The Dangers of Choke, Pinch (prong), and Shock Collars


“For starters, most of these methods are often used improperly at the wrong times,” said celebrity dog behaviorist David Reinecker who runs a successful business offering dog training in Beverly Hills, CA. “But even if used properly, they can have negative effects on a dog’s behavior. First of all, these collars and chains induce pain, which automatically leads to aggression, which is the exact opposite of what you want from your dog. They can also scare and confuse the dog who will associate the shock or pinch with whatever they are focusing on at that exact moment.”

Misuse of these devices appears to be the most common issue experts have with this technique. Pet owners will typically pull on these chains or use these collars after the dog misbehaved. The problem is that the dog has almost always shifted his or her attention to something else and isn’t thinking about what angered the owner. The dog then associates this random painful sensation with whatever he or she is focusing on. This can be dangerous if the dog is focusing on another object, another dog, a child or the owner.

Other behavioral side effects could occur, including fear of a certain person or a certain area. Or worse, the dog could become aggressive toward people or places he or she associates with the pain.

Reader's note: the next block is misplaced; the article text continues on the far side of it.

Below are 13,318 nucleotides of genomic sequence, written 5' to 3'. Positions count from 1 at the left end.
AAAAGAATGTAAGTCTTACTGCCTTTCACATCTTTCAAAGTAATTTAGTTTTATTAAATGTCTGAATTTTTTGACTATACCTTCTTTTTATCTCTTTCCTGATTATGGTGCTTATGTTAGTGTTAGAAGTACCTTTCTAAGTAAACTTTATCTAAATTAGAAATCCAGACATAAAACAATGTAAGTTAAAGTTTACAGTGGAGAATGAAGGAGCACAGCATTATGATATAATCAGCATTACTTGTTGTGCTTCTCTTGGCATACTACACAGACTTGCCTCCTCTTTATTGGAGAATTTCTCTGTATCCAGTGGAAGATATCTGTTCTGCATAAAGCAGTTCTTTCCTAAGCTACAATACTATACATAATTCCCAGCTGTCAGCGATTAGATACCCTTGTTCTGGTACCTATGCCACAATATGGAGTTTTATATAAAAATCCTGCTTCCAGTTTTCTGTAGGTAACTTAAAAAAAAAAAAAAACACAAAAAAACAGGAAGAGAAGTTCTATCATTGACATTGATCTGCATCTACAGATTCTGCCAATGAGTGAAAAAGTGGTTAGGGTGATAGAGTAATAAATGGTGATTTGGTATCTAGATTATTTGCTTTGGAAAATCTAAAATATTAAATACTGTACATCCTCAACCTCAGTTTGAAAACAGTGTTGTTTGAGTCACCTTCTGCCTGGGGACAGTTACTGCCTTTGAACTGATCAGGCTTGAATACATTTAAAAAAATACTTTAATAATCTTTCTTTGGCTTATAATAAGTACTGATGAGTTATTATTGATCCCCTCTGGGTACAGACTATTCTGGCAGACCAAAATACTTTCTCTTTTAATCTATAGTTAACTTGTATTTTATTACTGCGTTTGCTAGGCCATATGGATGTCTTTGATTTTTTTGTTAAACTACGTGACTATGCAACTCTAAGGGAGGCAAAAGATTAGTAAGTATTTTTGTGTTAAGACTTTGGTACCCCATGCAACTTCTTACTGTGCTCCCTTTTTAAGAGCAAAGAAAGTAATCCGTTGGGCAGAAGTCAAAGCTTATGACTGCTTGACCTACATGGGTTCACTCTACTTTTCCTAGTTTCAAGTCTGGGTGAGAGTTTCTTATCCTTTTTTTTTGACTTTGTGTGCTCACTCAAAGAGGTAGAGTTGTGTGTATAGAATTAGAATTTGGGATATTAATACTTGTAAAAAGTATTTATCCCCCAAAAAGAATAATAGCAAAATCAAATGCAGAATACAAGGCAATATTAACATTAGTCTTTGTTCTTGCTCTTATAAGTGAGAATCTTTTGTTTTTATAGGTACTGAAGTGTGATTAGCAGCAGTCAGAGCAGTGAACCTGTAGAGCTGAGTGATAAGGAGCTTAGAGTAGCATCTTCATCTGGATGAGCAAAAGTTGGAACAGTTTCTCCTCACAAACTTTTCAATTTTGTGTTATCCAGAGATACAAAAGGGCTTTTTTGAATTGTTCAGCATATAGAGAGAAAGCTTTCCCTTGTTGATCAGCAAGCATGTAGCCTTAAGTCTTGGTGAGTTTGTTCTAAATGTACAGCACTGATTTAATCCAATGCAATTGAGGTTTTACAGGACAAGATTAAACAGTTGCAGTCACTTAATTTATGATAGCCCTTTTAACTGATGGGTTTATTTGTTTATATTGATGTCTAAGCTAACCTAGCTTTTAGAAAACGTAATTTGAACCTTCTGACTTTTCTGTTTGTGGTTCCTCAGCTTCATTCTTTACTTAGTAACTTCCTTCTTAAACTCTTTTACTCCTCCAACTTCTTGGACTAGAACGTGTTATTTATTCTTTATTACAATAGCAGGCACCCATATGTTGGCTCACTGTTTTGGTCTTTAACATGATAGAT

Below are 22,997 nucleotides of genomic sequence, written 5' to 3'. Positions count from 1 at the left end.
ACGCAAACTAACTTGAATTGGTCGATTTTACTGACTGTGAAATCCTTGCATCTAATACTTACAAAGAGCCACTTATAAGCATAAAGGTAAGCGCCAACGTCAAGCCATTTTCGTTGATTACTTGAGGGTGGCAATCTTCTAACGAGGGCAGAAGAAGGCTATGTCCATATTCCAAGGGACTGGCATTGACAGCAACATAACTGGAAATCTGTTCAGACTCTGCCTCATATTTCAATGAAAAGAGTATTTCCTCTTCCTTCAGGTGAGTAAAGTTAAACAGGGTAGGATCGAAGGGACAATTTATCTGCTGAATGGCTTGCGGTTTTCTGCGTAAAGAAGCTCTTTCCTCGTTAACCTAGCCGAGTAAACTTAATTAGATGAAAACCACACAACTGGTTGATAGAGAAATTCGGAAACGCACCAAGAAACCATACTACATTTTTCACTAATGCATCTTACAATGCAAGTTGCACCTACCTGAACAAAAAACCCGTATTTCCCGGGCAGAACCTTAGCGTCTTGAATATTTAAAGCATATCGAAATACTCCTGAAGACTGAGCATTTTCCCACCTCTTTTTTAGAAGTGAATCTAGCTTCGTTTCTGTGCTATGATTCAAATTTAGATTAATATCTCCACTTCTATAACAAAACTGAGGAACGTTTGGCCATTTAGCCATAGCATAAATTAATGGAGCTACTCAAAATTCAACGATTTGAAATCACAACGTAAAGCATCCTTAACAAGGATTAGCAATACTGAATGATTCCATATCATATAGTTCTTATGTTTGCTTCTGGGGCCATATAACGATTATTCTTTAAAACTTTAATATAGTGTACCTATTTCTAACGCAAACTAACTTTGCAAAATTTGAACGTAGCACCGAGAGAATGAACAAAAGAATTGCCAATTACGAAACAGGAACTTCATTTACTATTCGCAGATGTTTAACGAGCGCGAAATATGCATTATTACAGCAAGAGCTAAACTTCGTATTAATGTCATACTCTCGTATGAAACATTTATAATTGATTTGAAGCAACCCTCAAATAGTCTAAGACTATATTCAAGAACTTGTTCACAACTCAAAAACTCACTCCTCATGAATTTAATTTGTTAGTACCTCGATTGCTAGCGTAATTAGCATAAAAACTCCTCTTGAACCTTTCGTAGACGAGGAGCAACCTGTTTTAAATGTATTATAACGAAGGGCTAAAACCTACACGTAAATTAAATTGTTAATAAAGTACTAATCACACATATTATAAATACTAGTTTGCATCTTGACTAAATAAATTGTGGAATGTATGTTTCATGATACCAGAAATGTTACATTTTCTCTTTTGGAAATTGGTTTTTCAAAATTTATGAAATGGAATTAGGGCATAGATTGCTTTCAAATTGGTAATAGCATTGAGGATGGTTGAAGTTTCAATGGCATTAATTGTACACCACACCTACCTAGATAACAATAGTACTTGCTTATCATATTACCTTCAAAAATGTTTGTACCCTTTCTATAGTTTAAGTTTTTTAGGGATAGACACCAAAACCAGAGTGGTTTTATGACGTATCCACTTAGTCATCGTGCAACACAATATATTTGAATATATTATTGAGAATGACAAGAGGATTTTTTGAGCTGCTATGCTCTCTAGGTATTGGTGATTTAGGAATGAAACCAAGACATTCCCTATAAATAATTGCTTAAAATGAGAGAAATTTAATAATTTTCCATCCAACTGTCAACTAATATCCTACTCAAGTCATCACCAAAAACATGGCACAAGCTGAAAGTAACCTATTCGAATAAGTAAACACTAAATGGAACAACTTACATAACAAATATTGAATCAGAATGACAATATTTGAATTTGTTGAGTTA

“You have to remember that dogs are smart animals,” Reinecker said. “All it takes is one time and the dog will never forget.”

Even in experienced hands, it can take several repeated attempts before the dog associates the shock or pinch with the wrong behavior and even more before he or she learns how to avoid it by acting the correct way. Then, of course, there is the chance of accidentally pulling on the chains at the wrong times or a shock collar malfunctioning, confusing the dog even more.

As many experts say, choke chains, pinch collars and electric shock collars are often used as quick solutions by uneducated owners. David Reinecker says that about 75 percent of the dog owners he works with use or have used this method while training dogs in the past. But, he’s quick to point out that it’s not necessarily they’re fault. These methods have long been considered acceptable since some well-known animal behaviorists introduced them in the 1960s and 1970s. It’s been only recently that experts have realized the negative effects these methods have. And those negative effects go well beyond simply behavior.

According to recent medical studies, the use of these methods can cause numerous types of physical injuries to a dog, including vertebrae damage, fainting, spinal cord injuries, organ malfunctions, bruising of the trachea, larynx or esophagus and sharp headaches.

For all these reasons and more, most canine experts, including groups like the Association of Pet Behavior Counselors have spoken out against such training methods. Instead, most say the solution lies in gentle response training, like Reinecker’s method.

 “It’s instant, to the point and it doesn’t harm the animal,” he said. “It truly is the best way to get the best results from your dog without causing confusion, pain or aggression.”

Sourcing: Information was pulled from multiple sources for this story.